Finally, previously published results have been followed up, which show that the diurnal cycle strongly affects the partitioning of precipitation between land and sea. The new analysis is based on comparison of three nondiurnal June-July integrations with three Julys from a multiyear diurnally forced seasonal simulation. The results show major changes in the time-averaged surface energy budget, and much more precipitation in “summer monsoon” regimes when the diurnal cycle is omitted.

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Laura D. Fowler and David A. Randall

Abstract

A prognostic equation for the mass of condensate associated with large-scale cloudiness introduces a direct coupling between the atmospheric moisture budget and the radiation budget through interactive cloud amounts and cloud optical properties. We have compared the cloudiness, the top-of-the-atmosphere and surface radiation budgets, the radiative forcing of clouds, and the atmospheric general circulation simulated with the Colorado State University general circulation model with and without such a prognostic cloud parameterization. In the EAULIQ run, the radiative effects of cloud water, cloud ice, and snow are considered; those of rain are omitted. The cloud optical depth and cloud infrared emissivity depend on the cloud water, cloud ice, and snow paths predicted by a bulk cloud microphysics parameterization. In the CONTROL run, a conventional large-scale condensation scheme is used. Cloud optical properties depend on the mean cloud temperatures. Results are presented in terms of January and July means.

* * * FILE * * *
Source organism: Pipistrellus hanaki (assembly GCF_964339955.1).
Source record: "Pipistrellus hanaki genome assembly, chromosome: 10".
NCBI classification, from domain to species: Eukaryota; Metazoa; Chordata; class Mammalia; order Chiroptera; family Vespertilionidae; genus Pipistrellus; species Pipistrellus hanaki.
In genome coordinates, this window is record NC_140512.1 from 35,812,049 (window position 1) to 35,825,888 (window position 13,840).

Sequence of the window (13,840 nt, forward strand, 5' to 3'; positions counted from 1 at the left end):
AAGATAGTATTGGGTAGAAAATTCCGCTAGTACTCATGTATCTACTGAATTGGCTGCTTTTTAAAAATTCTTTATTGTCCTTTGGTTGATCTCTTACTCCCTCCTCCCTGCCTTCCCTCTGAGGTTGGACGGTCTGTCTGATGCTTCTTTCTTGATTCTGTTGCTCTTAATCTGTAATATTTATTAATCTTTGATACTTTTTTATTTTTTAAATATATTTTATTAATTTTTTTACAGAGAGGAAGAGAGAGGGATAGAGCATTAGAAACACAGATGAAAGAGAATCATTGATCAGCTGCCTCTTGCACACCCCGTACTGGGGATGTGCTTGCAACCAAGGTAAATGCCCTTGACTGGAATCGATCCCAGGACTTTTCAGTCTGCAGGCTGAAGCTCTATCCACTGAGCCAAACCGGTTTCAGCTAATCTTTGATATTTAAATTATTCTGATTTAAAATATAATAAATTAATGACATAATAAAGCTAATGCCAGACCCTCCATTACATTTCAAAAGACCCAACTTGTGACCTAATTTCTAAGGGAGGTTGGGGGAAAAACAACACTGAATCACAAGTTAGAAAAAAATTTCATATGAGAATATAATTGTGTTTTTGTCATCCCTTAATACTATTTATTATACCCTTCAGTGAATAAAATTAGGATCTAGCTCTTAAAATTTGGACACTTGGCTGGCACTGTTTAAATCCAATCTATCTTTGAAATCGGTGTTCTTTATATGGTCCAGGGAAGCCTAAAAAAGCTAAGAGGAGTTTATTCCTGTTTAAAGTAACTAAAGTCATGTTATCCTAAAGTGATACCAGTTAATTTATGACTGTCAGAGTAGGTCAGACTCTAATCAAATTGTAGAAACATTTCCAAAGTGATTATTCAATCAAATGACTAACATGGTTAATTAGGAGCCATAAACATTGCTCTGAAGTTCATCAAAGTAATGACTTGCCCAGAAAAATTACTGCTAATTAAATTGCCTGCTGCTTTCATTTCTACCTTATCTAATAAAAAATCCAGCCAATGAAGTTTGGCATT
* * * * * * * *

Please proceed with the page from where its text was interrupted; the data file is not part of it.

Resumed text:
Comparisons with data from the International Satellite Cloud Climatology Project and the Earth Radiation Budget Experiment show that EAULIQ yields improved simulations of the geographical distributions of the simulated cloudiness, the top-of-the-atmosphere radiation budget, and the longwave and shortwave cloud radiative forcings. Differences between EAULIQ and CONTROL are largest in the Tropics and are mostly due to a decrease, in the EAULIQ run, in the amount and optical thickness of upper-tropospheric clouds. In particular, the cold bias in the outgoing longwave radiation and the overestimation of the planetary albedo obtained in the CONTROL run over the tropical convective regions are substantially reduced. Differences in the radiative and latent heating rates between EAULIQ and CONTROL lead to some improvements in the atmospheric general circulation simulated by EAULIQ when compared against statistics on the observed circulation assembled by the European Centre for Medium-Range Weather Forecasts. When compared to CONTROL, EAULIQ yields a warmer troposphere except below 8 km between 3°N and 30°S. The mean meridional circulation is significantly weakened in the EAULIQ run.

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Todd D. Ringler and David A. Randall

Abstract